Investors who prefer to buy gold coins with annually changing designs nowadays have a lot more options then just a few years ago. The Australian Gold Lunar coins are one of these options that are gaining popularity. Their reverse design changes every year and always depicts the Chinese zodiac animal for the corresponding year of issuance.
The first Australian Lunar coins were issued in 1996. Already back then, each annual edition of the coins displayed the current year's Chinese zodiac animal on their reverse. The 1st Australian Lunar Series ended in the "Year of the Pig" in 2007. Due to the immense popularity of the coins, the Perth Mint decided to continue the 12-year-cycle of zodiac animals that appear on the reverse with a 2nd Australian Gold Lunar Series. This 2nd series went from 2008 to 2019 and was followed immediately by the current 3rd series.
All Australian Lunar gold coins are minted out of 99.99% pure gold. The coins are offered in many different denominations from 1/20 oz up to 10 kg. The diameter and thickness of the various denominations differs between the 1st, 2nd and 3rd Lunar Series though. Buyers can choose between brilliant uncirculated and proof coins. High relief and ultra high relief proof coins as well as colorized versions of the coins are produced as well.
The Gold Lunar coins of the 1st, 2nd and 3rd series have the status of legal tender in Australia. Annual mintage numbers of the coins are generally quite low compared with other popular gold bullion coins. American consumers that are investing in gold for their retirements can include the coins in their Individual Retirement Accounts (IRA's).
The specifications of the coins of the current 3rd Australian Lunar series are listed in the table below. Click the button underneath to see the specifications regarding size, face value and issued denominations for the coins of the 1st and 2nd Lunar coin series.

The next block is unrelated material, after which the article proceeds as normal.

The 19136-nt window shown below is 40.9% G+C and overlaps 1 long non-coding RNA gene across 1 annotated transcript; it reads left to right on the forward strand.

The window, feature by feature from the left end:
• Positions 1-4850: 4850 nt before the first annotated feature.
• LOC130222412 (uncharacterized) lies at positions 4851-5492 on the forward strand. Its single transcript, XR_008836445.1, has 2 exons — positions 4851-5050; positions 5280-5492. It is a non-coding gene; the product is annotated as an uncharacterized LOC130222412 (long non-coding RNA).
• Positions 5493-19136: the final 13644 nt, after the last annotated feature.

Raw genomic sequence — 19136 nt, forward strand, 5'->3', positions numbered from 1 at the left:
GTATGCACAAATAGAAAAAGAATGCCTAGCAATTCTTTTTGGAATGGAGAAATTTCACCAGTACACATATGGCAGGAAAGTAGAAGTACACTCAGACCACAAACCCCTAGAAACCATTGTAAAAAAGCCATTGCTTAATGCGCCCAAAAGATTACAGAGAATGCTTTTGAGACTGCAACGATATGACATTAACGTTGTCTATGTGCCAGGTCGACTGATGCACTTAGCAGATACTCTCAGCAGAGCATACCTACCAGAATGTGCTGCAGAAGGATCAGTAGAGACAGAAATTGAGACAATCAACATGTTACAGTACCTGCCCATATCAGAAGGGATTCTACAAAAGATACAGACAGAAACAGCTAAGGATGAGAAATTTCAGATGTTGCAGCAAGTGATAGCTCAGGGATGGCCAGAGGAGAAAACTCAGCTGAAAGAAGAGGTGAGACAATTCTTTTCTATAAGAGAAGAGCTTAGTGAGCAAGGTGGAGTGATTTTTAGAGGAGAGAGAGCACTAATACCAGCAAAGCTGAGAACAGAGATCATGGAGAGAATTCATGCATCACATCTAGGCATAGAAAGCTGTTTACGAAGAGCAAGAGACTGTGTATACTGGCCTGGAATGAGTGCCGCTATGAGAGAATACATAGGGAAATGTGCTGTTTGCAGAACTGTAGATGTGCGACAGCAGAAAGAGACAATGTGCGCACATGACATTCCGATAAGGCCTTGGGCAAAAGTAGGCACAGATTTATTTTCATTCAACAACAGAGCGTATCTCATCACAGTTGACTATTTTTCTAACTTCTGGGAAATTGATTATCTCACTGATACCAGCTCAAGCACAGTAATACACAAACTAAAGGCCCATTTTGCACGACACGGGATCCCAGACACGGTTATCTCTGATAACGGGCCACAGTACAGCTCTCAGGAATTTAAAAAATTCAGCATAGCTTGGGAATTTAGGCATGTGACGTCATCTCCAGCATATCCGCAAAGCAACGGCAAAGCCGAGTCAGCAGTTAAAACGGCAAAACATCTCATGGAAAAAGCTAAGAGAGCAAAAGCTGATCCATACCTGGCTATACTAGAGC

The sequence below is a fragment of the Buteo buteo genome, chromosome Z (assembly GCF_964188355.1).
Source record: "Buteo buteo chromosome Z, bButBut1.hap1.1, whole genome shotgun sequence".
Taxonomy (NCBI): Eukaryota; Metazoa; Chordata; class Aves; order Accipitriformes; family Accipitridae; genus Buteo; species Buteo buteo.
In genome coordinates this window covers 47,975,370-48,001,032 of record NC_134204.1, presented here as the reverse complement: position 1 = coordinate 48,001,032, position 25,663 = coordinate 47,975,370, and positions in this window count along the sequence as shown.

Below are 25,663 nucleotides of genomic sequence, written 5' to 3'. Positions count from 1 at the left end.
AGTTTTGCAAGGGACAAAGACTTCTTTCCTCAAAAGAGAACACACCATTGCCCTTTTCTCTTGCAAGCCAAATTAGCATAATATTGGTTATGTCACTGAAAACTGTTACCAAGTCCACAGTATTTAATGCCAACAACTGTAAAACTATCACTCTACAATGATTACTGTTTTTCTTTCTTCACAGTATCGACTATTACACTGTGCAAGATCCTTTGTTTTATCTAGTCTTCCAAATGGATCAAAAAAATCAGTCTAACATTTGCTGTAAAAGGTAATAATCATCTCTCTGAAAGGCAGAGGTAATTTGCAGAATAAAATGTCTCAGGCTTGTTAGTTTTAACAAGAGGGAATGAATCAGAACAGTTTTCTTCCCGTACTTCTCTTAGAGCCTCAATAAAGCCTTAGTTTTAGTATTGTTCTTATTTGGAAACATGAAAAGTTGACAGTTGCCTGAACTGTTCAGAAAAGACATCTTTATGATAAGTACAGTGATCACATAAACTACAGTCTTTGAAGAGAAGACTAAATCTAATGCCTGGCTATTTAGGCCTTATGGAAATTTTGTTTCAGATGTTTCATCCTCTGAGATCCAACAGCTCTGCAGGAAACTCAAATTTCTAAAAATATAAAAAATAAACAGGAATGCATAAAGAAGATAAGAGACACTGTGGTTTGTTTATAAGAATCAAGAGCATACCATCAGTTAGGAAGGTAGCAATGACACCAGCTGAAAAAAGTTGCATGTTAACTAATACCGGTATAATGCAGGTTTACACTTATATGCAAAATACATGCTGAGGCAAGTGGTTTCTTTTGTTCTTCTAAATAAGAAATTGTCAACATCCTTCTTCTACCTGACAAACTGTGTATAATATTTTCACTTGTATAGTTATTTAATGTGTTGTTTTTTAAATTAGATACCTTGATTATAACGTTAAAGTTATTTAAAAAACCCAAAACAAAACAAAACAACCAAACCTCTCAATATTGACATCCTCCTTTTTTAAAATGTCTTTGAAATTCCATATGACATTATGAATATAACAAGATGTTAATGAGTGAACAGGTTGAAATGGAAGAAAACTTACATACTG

|Weight||Face Value||Purity||Diameter x Thickness|
|10 oz||AUD $ 1,000||99.99%||60.6 x 7.83 mm|
|2 oz||AUD $ 200||99.99%||41.1 x 3.4 mm|
|1 oz||AUD $ 100||99.99%||32.6 x 2.8 mm|
|1/2 oz||AUD $ 50||99.99%||25.6 x 2.19 mm|
|1/4 oz||AUD $ 25||99.99%||20.6 x 2 mm|
|1/10 oz||AUD $ 15||99.99%||16.6 x 1.4 mm|
|1/20 oz||AUD $ 5||99.99%||14.6 x 1 mm|
The British monarch Queen Elizabeth II is shown in profile wearing a royal tiara on the obverse side of each Australian Gold Lunar coin. The depiction of her majesty is meant to symbolize Australia’s allegiance to the crown and the British Commonwealth. Her majesty's title and the country’s name are engraved along the upper left and right edge of the coin and its face value, weight and purity information appear along the lower edge. The initial 2020 issue of the current 3rd Perth Mint Gold Lunar Series was the first to use Jody Clark's newer official portrait of an older Queen on the obverse side. Until 2019, the obverse still displayed Ian Rank-Broadley's portrait of a younger Queen. The coins of the 2nd Lunar series also displayed the year of mintage on the obverse side. On the Lunar coins of the 1st series, only her majesty's title, the word "AUSTRALIA" and the coin's face value appeared on the obverse side whereas the year of mintage, weight and purity could be found on the reverse side.
The reverse design of the Australian Lunar gold coin changes every year and always depicts the Chinese zodiac animal for the corresponding year of issuance. The current 2021 issue is dedicated to the Chinese Year of the Ox and depicts an ox among bamboo stalks. The animal's name (in English as well as in a large Chinese hanzi character) and the year of mintage can be seen next to the animal's image and the Perth Mint's mint mark P appears near the coin's left edge. Whereas the Chinese character for the zodiac animal of the respective year already appeared on the reverse side of the Lunar coins of the 1st and 2nd series, there was no English name on the coins of the 1st Perth Mint Gold Lunar Series yet. However, the 2nd series always had an English inscription along the reverse side's lower edge that showed to which Chinese zodiac year the coin was dedicated.
Production of the Perth Mint Lunar coins started in 1996 with the "Year of the Mouse" coins. At first, only 1 oz, 1/4 oz, 1/10 oz and 1/20 oz coins were produced. The 1 kg, 10 oz and 2 oz coins were first produced in the year 2000 for the "Year of the Dragon". The 1/2 oz coin was added in 2004 for the "Year of the Monkey". Finally, a 10 kg version of the Perth Mint Lunar gold coins was added to the lineup in 2006 for the "Year of the Dog".